Lighthouses are fascinating structures and they become more fascinating when they are easily assessable. The Port Washington lighthouse is one that is easily assessable, but it does take a bit of a walk to be able to stand under it, if that would be your preference. The walk is about 2,500 feet along a breakwater of steel decking, very large stones and concrete. During the evening of May 31, there was a constant stream of people walking out to the lighthouse which was built in 1935.
The red light mounted on the top of the lighthouse is classified as a harbor light. It flashes once every 6 seconds. The light is 58 feet above the breakwater and 78 feet above the surface of the water. It is visible to a boat 8 miles out from the harbor. A fog horn is also mounted on the top of the lighthouse. It gives 2 blasts in every 30 seconds at 24 second intervals. The horn is only operable during the months of April through November.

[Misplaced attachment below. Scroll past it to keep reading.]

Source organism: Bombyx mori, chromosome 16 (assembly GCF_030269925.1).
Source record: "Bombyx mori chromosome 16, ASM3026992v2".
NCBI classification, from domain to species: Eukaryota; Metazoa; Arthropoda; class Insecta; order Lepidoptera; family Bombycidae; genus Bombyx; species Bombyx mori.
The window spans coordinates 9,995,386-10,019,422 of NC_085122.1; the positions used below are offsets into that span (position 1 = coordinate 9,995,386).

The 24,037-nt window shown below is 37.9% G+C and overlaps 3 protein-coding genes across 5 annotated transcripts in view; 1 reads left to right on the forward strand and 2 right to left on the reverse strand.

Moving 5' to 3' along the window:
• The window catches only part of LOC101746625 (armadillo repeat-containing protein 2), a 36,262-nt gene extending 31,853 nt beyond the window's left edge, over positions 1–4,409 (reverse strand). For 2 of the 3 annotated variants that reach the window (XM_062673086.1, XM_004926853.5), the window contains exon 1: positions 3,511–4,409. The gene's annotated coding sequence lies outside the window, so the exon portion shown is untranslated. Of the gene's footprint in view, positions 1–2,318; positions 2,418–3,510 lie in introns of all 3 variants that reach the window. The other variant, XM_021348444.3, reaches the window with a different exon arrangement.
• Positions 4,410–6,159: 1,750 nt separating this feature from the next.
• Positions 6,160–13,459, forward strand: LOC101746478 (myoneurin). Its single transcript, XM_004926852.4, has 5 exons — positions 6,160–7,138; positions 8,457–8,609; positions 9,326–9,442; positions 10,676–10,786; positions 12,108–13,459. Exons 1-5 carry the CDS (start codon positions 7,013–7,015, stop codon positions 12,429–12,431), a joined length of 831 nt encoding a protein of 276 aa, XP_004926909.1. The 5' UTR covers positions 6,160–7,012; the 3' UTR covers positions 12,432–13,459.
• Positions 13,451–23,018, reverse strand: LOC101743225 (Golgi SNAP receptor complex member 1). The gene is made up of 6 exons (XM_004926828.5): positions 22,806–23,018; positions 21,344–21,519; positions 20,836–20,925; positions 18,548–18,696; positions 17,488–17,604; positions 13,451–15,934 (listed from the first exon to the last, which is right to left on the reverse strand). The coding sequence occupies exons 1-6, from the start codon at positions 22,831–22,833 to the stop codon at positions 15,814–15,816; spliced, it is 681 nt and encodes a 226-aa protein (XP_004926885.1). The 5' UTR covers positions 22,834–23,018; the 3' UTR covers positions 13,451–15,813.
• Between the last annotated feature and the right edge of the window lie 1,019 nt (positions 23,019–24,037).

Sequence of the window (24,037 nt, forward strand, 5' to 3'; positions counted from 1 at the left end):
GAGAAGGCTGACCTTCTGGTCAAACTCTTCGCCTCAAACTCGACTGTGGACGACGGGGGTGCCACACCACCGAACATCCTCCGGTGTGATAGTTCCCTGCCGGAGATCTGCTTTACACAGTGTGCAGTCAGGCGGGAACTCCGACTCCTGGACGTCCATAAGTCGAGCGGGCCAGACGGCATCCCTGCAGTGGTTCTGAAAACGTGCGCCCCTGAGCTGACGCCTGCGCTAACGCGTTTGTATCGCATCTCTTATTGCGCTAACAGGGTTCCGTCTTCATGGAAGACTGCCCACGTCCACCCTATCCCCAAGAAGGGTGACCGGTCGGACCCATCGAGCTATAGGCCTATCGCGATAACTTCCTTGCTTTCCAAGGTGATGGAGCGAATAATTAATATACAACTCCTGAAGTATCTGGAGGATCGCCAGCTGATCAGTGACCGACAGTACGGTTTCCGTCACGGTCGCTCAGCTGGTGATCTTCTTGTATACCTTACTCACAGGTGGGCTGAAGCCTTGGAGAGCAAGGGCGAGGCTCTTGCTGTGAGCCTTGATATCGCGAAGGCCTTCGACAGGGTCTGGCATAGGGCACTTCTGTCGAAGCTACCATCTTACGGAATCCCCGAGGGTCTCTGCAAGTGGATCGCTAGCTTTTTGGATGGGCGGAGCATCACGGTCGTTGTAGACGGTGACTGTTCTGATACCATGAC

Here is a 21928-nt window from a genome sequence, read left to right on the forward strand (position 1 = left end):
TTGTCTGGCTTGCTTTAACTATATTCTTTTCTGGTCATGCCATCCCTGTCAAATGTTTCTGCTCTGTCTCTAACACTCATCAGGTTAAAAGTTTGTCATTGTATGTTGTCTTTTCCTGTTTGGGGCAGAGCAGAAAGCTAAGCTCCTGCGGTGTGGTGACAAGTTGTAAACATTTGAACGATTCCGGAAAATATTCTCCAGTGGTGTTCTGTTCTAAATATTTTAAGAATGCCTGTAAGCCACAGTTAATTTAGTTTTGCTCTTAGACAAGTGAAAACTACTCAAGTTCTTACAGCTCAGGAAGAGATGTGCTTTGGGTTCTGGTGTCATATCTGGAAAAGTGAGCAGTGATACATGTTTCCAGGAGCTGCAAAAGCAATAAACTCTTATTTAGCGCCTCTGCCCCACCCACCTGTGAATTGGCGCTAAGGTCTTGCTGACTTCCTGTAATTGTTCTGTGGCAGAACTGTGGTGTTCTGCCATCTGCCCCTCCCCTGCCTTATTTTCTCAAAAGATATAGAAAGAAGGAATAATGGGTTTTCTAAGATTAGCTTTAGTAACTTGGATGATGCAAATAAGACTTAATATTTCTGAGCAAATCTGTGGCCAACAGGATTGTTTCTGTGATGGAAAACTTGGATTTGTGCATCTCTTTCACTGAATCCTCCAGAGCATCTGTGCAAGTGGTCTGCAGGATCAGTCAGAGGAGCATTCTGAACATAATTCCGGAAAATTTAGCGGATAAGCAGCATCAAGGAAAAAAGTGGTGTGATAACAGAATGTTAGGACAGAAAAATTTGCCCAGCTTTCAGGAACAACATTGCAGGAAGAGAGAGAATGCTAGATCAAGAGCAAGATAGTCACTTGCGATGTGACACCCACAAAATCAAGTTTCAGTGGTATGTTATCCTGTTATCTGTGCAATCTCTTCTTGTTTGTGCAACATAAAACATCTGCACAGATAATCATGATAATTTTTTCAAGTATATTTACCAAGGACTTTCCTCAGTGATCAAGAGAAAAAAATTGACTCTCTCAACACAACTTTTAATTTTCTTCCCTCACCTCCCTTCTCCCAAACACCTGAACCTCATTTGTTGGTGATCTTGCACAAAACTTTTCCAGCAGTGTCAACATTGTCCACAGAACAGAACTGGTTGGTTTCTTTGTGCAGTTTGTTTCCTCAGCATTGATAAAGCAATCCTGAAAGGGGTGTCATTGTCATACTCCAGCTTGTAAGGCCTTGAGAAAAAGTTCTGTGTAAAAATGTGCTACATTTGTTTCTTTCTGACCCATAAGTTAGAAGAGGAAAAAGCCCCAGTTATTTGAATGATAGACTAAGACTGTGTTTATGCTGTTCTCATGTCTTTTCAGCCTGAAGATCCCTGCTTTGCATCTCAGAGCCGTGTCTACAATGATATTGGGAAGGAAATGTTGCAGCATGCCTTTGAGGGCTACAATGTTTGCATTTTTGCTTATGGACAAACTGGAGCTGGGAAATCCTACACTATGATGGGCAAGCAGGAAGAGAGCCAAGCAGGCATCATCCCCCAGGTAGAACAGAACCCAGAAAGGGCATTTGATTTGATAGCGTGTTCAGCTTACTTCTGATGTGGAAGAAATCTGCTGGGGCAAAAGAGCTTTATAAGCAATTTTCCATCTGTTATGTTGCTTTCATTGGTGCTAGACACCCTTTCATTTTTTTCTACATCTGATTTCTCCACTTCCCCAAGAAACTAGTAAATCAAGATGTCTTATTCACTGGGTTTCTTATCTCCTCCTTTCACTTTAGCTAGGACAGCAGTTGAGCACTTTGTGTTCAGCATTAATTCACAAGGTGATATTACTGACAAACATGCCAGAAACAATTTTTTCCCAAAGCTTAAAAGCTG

Before this lighthouse was built, a light station atop St. Mary’s Hill functioned in a similar manner. This station was built in 1860 and replaced a light tower that had been built in 1849 on land just east of the 1860 station. From 1860 until the mid 1970s, U.S. Coast Guard light keepers and their families lived in the light station. They first tended the tower light that rose above the station, then an 1889 wooden pier-head light and finally the current pier-head light. When the foghorn and light were automated in the mid 1970s, the keeper’s post was eliminated.